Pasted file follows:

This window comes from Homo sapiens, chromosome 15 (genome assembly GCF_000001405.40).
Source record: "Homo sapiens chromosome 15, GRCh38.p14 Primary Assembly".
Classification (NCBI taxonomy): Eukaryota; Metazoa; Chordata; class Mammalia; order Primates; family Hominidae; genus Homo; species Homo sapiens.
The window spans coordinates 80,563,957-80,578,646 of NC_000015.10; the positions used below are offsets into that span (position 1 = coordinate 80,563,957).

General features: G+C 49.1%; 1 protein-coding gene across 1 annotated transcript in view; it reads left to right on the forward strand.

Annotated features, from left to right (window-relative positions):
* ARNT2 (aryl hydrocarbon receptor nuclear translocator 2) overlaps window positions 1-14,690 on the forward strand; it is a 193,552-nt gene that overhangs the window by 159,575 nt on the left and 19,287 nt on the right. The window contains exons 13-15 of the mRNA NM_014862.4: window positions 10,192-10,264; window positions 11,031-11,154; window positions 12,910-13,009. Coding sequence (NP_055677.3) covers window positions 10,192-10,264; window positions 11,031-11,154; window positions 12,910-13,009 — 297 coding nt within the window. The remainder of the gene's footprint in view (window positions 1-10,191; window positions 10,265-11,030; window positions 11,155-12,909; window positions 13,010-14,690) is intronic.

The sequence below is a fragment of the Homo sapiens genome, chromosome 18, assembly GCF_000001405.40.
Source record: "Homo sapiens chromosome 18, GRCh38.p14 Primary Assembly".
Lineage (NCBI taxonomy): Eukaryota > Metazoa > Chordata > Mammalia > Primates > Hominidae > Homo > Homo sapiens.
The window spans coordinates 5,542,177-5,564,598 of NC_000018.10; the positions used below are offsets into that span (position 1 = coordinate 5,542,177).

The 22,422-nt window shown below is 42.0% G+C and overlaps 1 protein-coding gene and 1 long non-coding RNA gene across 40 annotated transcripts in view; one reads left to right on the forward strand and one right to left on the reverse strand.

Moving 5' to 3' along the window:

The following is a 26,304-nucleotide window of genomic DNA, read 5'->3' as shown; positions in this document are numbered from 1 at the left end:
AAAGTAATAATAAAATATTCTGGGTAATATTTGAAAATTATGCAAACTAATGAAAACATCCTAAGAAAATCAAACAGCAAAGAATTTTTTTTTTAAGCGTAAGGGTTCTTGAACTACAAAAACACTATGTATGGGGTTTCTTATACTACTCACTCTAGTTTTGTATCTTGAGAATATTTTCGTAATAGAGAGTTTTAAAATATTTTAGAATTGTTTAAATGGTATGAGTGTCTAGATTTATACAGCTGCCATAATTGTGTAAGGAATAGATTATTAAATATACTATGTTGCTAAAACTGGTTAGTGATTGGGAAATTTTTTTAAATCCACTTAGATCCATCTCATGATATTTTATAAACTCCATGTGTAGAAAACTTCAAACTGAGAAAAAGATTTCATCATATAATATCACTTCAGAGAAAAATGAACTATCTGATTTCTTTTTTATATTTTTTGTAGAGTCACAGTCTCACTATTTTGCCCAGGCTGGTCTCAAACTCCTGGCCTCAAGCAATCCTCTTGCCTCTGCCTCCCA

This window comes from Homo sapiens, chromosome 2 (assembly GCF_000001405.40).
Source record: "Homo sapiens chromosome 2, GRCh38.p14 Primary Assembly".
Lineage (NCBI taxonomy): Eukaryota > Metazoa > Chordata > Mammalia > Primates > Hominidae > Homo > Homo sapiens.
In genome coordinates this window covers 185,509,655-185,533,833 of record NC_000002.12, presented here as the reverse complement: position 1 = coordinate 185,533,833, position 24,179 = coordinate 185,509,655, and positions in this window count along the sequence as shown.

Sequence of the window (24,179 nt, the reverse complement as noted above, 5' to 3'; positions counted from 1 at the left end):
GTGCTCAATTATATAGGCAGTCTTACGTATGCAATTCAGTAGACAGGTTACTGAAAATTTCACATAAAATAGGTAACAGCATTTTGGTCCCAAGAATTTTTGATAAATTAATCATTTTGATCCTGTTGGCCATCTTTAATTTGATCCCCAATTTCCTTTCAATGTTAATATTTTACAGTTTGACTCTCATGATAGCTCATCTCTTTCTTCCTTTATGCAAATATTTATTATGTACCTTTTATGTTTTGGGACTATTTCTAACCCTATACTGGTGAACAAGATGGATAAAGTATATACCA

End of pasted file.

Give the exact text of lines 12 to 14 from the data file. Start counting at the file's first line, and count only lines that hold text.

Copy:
The 22,422-nt window shown below is 42.0% G+C and overlaps 1 protein-coding gene and 1 long non-coding RNA gene across 40 annotated transcripts in view; one reads left to right on the forward strand and one right to left on the reverse strand.

Moving 5' to 3' along the window:

The following is a 26,304-nucleotide window of genomic DNA, read 5'->3' as shown; positions in this document are numbered from 1 at the left end: